17 thoughts on “Lingering Love

  1. Mary Forbis

    Thats awesome Steve, Kasen does look alot like your dad. I still miss him too. He always welcomed me into your home like i was part of the family.. Grief never really goes away.. I still get struck with things that remind me of my dear nathan. its been 12 years for him.. I cant believe its almost been a year since my mom. Next month on the 28th. I still grieve for her everyday. this was very humbling to me thanks so much for showing this. Luv and miss you!!

  2. Anne Gro Johanssen Peel

    Thank you for sharing. I lost my dad in March this year a day after his birthday. People,places, situation and even smell brings tears to my eyes when I least expect it.Kasen is a handsome little fellow. Take care :)

  3. Jennifer Ferguson

    Grief Kicks…they do come out of no where! You were a big part of my grief process when my dad died. I went to camp two weeks later and met you and had many conversations about death and dying. I am a firm believer that “Everything Happens for a Reason”. We have an odd tie in this world, but I’m glad I met you when I did…it helped tremendously! :)

    My husband and my children will not know my father either. That’s tough to deal with sometimes, but you are right it is interesting to see the reflection of our parents in ourselves and our children. It’s very eye opening! :)

    1. Steve Corn Post author

      Wow Jennifer!! Thanks for the encouragement. I had no idea that God used me in that way. I’m glad He did though. Sometimes I’m clueless to what’s really going on around me.

      Makes me think about how cool heaven is gonna be someday. Not only will we see our dads, but God is gonna show us all kinds of things He did through us that we didn’t even realize.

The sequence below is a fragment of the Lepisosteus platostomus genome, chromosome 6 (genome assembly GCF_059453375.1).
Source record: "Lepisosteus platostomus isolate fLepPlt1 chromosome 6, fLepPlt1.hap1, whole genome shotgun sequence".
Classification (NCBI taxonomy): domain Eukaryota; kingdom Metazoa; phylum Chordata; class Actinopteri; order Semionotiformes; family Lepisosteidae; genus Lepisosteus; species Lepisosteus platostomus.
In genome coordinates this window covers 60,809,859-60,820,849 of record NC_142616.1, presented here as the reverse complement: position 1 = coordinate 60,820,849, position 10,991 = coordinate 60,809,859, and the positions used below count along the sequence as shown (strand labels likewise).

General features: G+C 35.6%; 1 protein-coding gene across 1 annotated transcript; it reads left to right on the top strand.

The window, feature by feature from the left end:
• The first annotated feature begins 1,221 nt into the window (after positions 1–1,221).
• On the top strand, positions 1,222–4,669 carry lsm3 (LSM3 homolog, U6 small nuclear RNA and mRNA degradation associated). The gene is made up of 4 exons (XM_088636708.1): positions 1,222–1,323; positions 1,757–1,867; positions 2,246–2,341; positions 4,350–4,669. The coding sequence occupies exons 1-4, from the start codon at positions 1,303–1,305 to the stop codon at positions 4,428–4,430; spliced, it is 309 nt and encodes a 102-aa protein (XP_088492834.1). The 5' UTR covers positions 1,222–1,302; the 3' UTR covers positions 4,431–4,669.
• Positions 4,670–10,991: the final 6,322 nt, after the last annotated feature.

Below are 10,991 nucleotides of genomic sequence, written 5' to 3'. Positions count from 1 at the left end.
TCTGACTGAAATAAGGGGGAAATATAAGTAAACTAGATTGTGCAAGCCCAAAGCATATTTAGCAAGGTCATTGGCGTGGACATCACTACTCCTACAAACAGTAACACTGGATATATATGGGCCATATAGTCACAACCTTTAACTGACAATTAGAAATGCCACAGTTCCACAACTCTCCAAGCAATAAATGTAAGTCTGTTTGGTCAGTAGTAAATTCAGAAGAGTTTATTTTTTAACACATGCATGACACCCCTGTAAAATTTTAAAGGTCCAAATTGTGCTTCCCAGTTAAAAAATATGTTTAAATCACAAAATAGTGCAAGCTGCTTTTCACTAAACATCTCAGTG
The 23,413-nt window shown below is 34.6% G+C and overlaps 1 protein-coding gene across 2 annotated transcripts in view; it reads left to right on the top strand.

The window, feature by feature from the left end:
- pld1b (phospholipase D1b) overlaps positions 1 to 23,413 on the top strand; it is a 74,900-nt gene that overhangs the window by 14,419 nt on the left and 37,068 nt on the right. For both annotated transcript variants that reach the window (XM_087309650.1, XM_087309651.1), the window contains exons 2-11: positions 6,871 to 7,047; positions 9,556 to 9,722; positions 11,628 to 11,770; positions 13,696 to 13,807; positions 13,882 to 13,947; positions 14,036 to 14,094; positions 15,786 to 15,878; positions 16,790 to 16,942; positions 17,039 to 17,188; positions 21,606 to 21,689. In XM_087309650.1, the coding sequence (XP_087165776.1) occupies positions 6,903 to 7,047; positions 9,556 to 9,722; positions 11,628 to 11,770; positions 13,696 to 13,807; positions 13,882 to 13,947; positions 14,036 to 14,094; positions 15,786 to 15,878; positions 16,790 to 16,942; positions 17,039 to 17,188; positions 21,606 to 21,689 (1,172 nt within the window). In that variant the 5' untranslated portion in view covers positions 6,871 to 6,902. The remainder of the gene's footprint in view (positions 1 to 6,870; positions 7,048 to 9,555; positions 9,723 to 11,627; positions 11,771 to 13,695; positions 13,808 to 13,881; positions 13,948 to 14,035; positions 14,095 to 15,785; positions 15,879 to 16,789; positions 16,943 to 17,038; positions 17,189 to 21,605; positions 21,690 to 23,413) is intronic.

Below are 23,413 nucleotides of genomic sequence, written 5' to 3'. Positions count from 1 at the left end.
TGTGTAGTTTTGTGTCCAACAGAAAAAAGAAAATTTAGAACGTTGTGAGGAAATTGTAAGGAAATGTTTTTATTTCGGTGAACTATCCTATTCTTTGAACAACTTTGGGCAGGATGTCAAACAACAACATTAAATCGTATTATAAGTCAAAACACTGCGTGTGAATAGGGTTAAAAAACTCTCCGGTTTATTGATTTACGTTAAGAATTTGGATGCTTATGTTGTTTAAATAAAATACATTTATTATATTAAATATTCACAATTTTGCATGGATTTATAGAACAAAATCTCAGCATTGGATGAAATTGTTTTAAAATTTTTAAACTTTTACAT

4. JoLynn Daugherty

    Beautiful words….I totally understand. And I know that crooked smile. I’ve seen it somewhere before. :) jolynn

  5. Kelly Davidson

    Steve, you said perfectly what I feel. Grief is such an interesting process. Even though I’ve dealt with 3 deaths in particular, I get those grief kicks frequently and infrequently – with both of my parents and David’s grandmother. My parents for reasons that you talked about – seeing my parents in my kids and just missing them. David’s grandmother for traumatic reasons – that is just a raw pain that hasn’t faded with time. Life goes on and I too am thankful for the blessings of lingering love. Well said!

  6. Michelle Winterbank Prior

    Thanks for posting this. It came at a perfect time because today is the 3 year anniversary of my grandma’s death. The quote “Grief is nothing more than a lingering love” gives me comfort.

  7. Deana Davidson Olszewski

    Steve Kasen has your dads smile! I see the resemblence!!! Its neat that you get to see you dad in your son every day. OH and just so you know I learned in a crisis communications class that their is something called regreaving and its when you relive your greaving. This can happen at any time unexpectedly. So what your feeling is completly normal. I pray that you can continue to have happy great memories about your dad and that you continue to see you dad in your son!! Thanks for sharing your memories!

  8. Brenda Underwood

    Well written, you always could put your thoughts down on paper good. Thanks for the tears – is all i can say. I loved that smile as well.